According to a CB Insights Report, some of the top reasons for failure in startups go back to team dynamics. Instagram is a great example of the power of teams. Originally a location-based social network, it quickly became a popular photo-sharing app that investors backed and believed in because they saw an adaptable, powerful team that could move with the market.
Patrick McGinnis, VC and founder of Dirigo Advisors, argues in his book that to be a successful entrepreneur, you only need to devote 10 percent of your spare time to a startup project, a number I disagree with -- unless, again, it's that hotdog stand or web design company.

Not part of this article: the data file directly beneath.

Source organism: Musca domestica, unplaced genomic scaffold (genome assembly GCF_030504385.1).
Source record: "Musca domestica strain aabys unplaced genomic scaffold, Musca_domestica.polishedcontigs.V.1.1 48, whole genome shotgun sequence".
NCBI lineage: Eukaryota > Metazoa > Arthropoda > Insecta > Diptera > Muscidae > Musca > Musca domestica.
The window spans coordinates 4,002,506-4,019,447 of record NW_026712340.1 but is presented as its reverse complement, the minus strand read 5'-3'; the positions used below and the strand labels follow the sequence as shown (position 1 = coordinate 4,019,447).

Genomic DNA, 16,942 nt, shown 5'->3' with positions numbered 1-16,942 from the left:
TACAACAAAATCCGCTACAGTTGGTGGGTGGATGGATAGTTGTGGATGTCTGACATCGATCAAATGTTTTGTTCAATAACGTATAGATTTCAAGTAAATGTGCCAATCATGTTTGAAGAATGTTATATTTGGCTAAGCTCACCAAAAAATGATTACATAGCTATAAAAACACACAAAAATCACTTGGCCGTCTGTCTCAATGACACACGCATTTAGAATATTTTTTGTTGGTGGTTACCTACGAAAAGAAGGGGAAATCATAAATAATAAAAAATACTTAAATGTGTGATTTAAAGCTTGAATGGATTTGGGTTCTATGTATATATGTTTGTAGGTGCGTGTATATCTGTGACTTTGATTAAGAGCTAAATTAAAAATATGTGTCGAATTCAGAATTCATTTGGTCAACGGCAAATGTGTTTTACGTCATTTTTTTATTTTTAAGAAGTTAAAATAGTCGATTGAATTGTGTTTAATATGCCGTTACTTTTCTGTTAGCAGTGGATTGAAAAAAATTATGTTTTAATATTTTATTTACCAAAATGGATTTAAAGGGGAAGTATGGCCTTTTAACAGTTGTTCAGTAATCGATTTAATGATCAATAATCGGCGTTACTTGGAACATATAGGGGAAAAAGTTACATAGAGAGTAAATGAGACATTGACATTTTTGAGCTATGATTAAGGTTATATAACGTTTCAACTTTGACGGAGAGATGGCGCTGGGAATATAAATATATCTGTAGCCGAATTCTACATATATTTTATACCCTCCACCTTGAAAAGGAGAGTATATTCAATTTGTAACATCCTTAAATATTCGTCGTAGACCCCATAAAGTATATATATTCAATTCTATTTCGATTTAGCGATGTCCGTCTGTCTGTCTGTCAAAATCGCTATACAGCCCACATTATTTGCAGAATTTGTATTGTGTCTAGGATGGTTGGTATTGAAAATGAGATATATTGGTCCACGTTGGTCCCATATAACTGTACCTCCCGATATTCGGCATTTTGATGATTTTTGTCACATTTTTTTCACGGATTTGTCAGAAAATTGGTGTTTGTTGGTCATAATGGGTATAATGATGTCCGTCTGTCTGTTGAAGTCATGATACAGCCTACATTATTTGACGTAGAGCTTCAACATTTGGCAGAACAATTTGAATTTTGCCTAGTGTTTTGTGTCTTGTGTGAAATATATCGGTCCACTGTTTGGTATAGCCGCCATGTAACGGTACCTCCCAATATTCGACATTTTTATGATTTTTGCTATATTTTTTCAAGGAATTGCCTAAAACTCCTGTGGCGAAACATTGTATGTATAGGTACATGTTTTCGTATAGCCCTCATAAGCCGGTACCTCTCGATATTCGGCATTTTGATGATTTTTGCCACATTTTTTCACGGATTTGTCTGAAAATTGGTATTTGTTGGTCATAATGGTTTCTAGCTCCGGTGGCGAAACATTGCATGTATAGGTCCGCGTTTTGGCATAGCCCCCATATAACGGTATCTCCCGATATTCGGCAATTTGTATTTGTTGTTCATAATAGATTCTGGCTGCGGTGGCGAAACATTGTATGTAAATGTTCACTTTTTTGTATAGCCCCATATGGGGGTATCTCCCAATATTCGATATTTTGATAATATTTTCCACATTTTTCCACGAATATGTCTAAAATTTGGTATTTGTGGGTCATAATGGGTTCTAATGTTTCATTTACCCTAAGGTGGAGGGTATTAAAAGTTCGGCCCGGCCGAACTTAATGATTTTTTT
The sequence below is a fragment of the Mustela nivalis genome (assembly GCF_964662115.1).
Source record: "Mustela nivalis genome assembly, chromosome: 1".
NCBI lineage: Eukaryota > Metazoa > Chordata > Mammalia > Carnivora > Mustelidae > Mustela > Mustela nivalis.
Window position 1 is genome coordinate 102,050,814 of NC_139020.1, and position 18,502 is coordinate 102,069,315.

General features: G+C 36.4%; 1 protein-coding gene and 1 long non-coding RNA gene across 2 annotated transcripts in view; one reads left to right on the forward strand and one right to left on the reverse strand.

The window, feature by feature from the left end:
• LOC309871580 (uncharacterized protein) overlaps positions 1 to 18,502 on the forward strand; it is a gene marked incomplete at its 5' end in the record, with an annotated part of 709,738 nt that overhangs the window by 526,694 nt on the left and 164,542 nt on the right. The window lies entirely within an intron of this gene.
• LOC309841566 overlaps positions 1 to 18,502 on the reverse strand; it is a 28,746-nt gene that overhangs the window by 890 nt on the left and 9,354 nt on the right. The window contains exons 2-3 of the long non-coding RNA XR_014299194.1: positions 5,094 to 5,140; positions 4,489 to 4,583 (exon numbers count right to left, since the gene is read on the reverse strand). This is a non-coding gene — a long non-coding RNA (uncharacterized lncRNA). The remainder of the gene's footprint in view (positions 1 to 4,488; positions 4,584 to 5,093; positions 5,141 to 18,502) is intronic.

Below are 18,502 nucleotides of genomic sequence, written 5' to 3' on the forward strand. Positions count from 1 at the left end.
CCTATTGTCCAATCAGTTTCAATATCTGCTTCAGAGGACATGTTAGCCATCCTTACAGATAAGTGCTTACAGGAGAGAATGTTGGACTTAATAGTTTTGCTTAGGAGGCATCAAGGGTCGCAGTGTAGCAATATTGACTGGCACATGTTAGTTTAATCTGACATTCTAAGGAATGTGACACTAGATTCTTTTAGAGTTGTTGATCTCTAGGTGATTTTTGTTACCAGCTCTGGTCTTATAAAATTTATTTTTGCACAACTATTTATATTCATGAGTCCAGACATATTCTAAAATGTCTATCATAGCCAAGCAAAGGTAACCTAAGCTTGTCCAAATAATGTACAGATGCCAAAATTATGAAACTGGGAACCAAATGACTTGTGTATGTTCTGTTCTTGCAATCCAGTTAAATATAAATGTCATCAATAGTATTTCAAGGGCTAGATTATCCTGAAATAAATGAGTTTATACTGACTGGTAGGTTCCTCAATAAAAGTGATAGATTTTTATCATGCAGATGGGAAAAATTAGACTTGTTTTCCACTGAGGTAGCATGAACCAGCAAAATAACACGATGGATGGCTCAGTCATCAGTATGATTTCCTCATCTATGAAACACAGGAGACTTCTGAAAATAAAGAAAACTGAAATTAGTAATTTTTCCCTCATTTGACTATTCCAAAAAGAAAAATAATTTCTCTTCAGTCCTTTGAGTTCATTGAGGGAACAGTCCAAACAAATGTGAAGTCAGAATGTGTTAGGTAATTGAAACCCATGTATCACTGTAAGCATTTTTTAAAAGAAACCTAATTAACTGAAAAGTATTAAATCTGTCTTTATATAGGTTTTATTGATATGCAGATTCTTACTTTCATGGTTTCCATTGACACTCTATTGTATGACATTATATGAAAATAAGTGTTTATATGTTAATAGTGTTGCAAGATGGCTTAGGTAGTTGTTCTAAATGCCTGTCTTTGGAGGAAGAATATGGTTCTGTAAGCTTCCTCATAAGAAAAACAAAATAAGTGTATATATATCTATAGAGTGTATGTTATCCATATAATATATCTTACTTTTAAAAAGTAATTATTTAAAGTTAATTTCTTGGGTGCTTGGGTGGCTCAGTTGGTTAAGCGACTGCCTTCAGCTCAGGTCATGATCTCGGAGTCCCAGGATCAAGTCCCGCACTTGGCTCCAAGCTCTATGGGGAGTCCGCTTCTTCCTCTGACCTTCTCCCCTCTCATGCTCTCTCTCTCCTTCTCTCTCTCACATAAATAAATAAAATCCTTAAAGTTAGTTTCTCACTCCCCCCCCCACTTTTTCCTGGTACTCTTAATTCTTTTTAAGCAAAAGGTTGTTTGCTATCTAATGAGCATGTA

I'd argue that venture investors prefer to put money into people who have it all on the line with their startup and have a need to win. They also like founders with previous experience building and leading companies. Don't expect to be able to raise $1 million in a seed round if you're part-time or dabbling in three other startups.
VCs, further, want you to be good stewards of their money, meaning that most startups will ideally have a full-time CEO. Someone devoting time to all the work that needs to be done.
Convincing others that you're the one who's going to build the next $100 million-plus company is never easy. If you want your startup to succeed, however, you'll likely need outside capital along the way. Use this checklist to focus on the right strategies to get your concept fundable.
Then go into any meeting confident in your ability to raise funding, and to hear fewer "no's" along the way.
This article was originally published on Entrepreneur.com